Last year, after the death of my mother, I discarded a great number of papers from her attic, and distributed keepsakes to friends and family. Among the contents of a khaki footlocker, my attention was drawn to a fragment of parchment, apparently torn from a much larger scroll, and covered with an unfamiliar cursive. I needed only to post an image of the writing on a listserve of classical linguists to find, within days, a Georgetown professor who volunteered to render its contents comprehensible to me. Reproduced herewith is the text that he returned to me the following day in an email attachment. It remains for me only to apprise the reader of a family tradition, according to which my mother's father's father was conscripted briefly at the close of the Great War, and was stationed in a region called at that time South Asia, which would correspond to present-day Iran or, possibly, Afghanistan.
In the nine and sixtieth year of my sojourn, I beg forgiveness of the Beloved and from my teacher, Govralendim Biri, the Annointed One, blessed be his soul. These sacred teachings which have been entrusted to me through the patient generosity of my teacher and countless teachers before him, I undertake herein to commit to writing. I do this in violation of tradition and of good sense, and in spite of the affliction that will most certainly attend any who read this scroll, now or in the distant future.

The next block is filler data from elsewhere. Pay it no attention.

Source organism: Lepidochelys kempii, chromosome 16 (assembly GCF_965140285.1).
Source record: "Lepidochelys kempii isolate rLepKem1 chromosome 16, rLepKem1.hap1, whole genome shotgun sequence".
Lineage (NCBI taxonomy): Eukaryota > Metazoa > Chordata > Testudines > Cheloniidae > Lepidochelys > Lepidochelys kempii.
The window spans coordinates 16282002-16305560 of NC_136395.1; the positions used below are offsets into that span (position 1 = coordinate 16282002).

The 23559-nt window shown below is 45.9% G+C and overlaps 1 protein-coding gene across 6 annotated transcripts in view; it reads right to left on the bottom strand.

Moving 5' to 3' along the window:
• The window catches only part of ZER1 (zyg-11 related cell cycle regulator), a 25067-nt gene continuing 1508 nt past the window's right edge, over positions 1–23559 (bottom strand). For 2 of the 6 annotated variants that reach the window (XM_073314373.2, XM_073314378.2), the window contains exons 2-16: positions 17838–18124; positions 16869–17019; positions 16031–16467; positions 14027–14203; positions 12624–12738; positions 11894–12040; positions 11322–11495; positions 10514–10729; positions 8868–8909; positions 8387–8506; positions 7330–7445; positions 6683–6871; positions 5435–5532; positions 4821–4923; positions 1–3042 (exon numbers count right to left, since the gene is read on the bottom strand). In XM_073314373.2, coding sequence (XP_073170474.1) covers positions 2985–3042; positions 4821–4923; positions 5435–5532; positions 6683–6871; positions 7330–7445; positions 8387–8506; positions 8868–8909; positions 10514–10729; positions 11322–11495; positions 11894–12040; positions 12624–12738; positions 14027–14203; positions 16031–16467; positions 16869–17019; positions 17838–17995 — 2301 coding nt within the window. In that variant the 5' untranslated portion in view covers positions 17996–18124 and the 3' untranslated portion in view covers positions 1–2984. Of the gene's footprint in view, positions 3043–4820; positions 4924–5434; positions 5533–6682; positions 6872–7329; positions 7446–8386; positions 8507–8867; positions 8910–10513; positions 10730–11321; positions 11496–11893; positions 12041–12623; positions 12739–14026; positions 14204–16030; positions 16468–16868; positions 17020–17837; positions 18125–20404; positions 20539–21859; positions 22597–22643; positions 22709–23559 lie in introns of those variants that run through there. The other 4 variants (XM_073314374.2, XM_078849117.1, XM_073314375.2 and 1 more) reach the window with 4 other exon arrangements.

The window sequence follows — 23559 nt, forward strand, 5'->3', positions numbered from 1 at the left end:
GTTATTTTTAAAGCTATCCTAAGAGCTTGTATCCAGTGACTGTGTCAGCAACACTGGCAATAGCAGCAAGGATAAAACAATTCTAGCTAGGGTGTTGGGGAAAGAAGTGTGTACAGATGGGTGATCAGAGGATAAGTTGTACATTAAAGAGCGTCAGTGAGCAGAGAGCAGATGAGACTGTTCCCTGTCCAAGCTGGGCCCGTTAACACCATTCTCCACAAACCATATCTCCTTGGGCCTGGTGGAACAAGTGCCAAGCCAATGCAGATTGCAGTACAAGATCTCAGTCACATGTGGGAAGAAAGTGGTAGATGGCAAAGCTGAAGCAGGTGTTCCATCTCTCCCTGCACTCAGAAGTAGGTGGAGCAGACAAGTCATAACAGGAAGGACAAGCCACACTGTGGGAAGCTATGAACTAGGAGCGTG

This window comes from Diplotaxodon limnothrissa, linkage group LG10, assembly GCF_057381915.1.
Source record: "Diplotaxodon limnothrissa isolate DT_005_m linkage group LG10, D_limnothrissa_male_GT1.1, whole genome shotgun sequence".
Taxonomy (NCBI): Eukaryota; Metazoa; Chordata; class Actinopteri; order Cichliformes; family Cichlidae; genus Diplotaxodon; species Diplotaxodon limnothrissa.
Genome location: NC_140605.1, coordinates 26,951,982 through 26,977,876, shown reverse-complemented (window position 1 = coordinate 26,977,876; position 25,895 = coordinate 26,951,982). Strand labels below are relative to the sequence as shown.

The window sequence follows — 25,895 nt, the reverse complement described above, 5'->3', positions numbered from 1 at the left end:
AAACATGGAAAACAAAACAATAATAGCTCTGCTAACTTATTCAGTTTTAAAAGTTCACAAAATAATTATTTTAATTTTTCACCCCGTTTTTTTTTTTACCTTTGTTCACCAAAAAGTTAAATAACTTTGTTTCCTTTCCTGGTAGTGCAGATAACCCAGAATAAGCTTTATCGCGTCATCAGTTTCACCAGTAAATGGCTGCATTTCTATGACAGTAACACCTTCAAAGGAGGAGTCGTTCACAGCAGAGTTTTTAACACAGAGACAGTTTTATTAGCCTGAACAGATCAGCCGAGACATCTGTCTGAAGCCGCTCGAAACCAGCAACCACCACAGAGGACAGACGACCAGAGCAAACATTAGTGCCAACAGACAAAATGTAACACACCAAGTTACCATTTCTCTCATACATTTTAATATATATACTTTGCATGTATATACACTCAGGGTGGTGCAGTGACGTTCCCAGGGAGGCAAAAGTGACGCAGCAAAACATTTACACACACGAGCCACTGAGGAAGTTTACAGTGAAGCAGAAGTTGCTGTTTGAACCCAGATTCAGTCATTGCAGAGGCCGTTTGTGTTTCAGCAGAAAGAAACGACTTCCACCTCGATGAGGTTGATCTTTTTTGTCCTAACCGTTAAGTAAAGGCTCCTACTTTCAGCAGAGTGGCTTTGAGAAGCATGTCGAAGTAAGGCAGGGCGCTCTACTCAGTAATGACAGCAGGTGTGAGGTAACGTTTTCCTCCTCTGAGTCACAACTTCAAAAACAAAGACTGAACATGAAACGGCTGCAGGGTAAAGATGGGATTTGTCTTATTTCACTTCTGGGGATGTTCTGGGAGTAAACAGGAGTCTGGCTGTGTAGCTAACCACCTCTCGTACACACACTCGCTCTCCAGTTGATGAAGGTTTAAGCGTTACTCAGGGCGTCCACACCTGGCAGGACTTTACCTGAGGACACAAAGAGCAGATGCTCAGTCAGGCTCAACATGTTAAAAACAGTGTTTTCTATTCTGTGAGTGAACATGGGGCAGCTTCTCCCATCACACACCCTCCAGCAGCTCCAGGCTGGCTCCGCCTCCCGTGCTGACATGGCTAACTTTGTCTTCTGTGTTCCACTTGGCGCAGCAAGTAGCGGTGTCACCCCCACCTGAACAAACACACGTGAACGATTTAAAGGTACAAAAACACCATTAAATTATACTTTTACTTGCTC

In rampant disregard of my reader's wellbeing, I separate these teachings and instructions for practice from the rituals and discipline that alone can render mind and body strong enough to contain them.
To you, my dear reader, I owe the deepest atonement; for I have opened a window, and it is certain that anyone who once observes reality through this window will be rendered mad, as madness is ordinarily reckoned. He will be unfit for the intercourse of human society, commerce, or any trade (though it may be that his innate capacity to till the earth will survive unimpaired). It is far less certain that to him will accrue any compensatory understanding, any wisdom or ascendance*.
Yesterday, alas, the pestilence has claimed the last of my three disciples, and being too infirm to commence undertaking the education of another, I have determined to assume the risk of transcribing my received heritage in written form. It is certain that this teaching will be the downfall of many a worthy soul. My loyalty is not to future scions of Allah, but only to the tradition itself, which might otherwise be lost. Accordingly, the reader--no matter how strong his constitution--is cautioned to seal this scroll and to read no further, or should he be determined to read on, most assuredly not to attempt the exercises described herein, lest he. . .
* The word here translated as "ascendance" is "جشن گرفتن", and in Sufi usage, it refers to a consciousness that includes remembrance of past lives and anticipation of future lives.
- Josh Mitteldorf